>technique is designed to do; after performing one of their consecration
>rites, the meaning and purpose of the talisman is pounded into the
>conscious mind with a sledgehammer.

This is again, partly correct. To consecrate a Telesmatic talisman you do
focus on the purpose, but when actually charging it you would not think of
anything except giving it energy. IMO, Spare's technique is a variation on
this. For Spare (and please correct me if I'm wrong), the focus on the
purpose comes only during the creation of the physical object, not during
the actual charging. There is a time difference, but IMO, the techniques
are basically the same.

>Fourthly, a Spare sigil is charged by inducing mental vacuity, by
>bringing about the state of "neither-neither". A GD talisman is charged
>by intense concentration upon it's purpose. Again, these sound like exact
>opposites to me.

Again, the above is true for regular talismans, but not for telesmatic
magick. In fact, when using the telesma system you do not even have to make
up a physical representation of the purpose, you could just use a
visualization (which takes the form of an angel).

>And finally, the sigil is released by physical destruction and by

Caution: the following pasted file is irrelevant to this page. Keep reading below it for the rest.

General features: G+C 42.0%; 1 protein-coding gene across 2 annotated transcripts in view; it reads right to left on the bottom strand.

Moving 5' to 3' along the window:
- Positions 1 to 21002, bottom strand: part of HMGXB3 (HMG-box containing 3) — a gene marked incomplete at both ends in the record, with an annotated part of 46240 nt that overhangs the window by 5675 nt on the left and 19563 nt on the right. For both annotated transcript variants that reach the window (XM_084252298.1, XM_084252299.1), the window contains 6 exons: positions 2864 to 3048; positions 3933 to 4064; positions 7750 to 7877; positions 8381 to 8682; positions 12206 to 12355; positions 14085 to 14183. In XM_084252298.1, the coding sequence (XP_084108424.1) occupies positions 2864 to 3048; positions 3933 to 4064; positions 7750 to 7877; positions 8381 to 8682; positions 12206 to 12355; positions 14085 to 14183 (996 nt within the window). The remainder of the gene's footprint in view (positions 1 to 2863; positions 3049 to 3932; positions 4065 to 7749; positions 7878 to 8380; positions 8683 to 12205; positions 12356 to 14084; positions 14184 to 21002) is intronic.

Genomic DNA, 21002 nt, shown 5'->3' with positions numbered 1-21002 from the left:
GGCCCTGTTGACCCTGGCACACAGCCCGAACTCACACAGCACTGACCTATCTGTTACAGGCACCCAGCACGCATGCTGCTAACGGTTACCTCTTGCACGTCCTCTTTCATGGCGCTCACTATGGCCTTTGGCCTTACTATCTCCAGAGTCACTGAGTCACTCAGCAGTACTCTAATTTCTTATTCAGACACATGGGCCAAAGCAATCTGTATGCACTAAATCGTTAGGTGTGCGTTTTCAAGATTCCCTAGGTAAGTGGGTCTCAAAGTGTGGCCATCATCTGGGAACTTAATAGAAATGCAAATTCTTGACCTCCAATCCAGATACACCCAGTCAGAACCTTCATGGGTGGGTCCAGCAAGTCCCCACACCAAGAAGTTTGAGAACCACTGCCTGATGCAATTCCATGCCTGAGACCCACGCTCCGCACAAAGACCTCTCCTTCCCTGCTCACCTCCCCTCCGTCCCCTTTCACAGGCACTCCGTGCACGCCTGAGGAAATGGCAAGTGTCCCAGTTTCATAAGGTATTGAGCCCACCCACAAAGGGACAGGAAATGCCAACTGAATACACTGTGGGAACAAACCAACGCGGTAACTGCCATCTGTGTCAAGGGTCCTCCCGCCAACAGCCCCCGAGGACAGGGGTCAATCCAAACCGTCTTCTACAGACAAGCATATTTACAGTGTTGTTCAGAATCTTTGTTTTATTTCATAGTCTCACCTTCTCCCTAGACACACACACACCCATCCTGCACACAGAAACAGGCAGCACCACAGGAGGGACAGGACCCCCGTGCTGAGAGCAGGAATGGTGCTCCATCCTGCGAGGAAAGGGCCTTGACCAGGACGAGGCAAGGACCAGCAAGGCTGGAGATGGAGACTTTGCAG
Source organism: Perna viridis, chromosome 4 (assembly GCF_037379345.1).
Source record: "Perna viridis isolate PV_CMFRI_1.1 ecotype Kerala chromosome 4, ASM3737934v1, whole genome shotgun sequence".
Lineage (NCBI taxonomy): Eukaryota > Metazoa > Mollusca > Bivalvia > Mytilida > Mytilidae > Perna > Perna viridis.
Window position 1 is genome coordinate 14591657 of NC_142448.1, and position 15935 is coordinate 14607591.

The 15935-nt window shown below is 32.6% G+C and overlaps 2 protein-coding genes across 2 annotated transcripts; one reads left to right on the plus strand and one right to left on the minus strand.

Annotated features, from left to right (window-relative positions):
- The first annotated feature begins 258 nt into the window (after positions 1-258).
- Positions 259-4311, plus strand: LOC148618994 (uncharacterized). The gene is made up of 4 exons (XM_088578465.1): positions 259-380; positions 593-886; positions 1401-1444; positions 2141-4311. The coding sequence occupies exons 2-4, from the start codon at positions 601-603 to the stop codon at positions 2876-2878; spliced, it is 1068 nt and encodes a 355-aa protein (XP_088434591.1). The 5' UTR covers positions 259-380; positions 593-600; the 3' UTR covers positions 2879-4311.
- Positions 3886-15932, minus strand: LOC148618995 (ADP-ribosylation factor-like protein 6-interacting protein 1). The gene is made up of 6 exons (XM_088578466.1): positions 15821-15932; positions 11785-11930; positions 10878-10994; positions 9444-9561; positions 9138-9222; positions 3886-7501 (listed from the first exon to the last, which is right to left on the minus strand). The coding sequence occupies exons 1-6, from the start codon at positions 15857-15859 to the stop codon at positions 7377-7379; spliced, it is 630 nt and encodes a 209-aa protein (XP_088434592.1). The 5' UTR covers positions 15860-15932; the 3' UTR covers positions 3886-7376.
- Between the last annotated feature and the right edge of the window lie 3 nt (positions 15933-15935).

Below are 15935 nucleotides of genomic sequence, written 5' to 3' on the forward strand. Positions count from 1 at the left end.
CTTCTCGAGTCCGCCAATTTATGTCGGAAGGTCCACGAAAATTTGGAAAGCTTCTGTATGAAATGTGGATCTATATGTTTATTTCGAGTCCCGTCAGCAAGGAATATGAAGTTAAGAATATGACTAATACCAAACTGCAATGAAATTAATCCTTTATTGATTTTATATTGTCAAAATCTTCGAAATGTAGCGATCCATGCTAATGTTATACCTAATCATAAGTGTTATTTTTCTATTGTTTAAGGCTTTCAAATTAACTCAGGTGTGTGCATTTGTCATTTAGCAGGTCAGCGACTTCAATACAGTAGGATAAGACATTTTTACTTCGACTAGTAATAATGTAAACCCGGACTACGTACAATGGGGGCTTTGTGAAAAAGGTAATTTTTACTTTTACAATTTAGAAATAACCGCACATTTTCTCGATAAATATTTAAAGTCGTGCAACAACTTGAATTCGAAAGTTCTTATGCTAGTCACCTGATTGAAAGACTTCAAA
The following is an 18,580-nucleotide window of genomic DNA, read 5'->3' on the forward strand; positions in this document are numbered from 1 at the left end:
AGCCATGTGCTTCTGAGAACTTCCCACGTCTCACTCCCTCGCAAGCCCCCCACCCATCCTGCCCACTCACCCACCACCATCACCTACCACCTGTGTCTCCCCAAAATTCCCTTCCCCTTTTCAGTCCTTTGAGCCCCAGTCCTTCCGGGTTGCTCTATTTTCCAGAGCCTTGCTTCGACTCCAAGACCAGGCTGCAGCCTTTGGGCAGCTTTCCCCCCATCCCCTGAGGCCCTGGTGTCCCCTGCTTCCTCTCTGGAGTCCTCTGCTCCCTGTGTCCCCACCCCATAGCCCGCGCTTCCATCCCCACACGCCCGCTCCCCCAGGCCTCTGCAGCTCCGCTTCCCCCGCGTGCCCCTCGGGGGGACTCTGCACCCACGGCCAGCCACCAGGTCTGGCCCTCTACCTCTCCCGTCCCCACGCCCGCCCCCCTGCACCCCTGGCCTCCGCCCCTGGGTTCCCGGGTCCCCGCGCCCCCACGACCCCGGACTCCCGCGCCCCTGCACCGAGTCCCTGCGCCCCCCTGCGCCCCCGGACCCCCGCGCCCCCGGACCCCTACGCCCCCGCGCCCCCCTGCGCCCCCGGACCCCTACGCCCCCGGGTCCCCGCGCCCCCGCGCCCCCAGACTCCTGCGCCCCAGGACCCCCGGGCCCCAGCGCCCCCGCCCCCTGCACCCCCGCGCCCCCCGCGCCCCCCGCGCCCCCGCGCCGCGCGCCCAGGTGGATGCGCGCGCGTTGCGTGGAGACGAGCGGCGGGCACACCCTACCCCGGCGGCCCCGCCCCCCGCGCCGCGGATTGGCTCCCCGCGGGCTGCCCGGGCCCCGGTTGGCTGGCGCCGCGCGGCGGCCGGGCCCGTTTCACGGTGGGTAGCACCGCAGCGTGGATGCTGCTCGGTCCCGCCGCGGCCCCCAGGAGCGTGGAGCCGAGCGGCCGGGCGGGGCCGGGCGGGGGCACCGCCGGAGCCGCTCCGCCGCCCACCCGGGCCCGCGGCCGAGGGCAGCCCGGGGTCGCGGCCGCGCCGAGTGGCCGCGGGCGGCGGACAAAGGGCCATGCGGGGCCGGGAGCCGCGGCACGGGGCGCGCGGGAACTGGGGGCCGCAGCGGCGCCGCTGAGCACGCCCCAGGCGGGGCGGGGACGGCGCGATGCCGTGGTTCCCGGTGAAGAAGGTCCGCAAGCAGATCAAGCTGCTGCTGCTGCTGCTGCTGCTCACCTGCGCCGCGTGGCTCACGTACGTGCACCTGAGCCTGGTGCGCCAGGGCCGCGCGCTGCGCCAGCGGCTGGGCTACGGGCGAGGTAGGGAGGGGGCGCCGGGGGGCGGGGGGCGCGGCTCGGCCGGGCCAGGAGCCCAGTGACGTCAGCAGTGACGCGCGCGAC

>forgetting about it entirely. _Again_, this is the exact opposite of what
>the GD system calls for.

While the GD system does not call for physical destruction, the best
effects occur when you forget the purpose and goal. I find this aspect to
be identical

>So all we are left with is the fact that both systems utilise graphic
>images. One might as well claim that a television commercial and a
>computer word-processor are the same thing, since they both display
>pictures on a cathode ray tube!

No, I think that there are more similarities than that.

>> As to Chaos
>> Magick, as far as I can tell they simply redefine terms so that they sound
>> like they are based on theories of the science of Chaos. Their basic
>> techniques are still adapted from Spare, Crowley and the GD.
>Most Chaos Magick has far more similarity to shamanism than to the GD, or
>at the very least is a working synthesis of both.

It is my contention that the GD did have many shamanistic aspects. In the
book by Regardie it is mentioned that the GD did rites of transformation
(i.e., wereanimal rites), weather workings and other things more associated
with shamanism than that Solomonic or Goetic magick.

>Every Chaote determines
>the nature of the technique hirself; in this it is the very antithesis of
>the GD system with it's rigid set of corrospondences and prescribed,
>unalterable rituals.

You are again partly correct. As I said, it has been my experience that
most Chaotes still use rituals based on GD rituals. Also, the GD magickal
(not initiatory or preperatory rituals) were guides that were always
changed by the magician, but, as you said, within the set of
correspondences. Still, that set was so wide (see Crowley's _777_) that it
left room for great individuality and originality.

>> One thing I have noticed, however, is that many of the people in the UK
>> involved with the Chaos system (esp. IOT), are well-educated,
>> well-practiced occultists. In the U.S. Chaos magicians tend to be younger
>> and take it up because they think they can get quick results without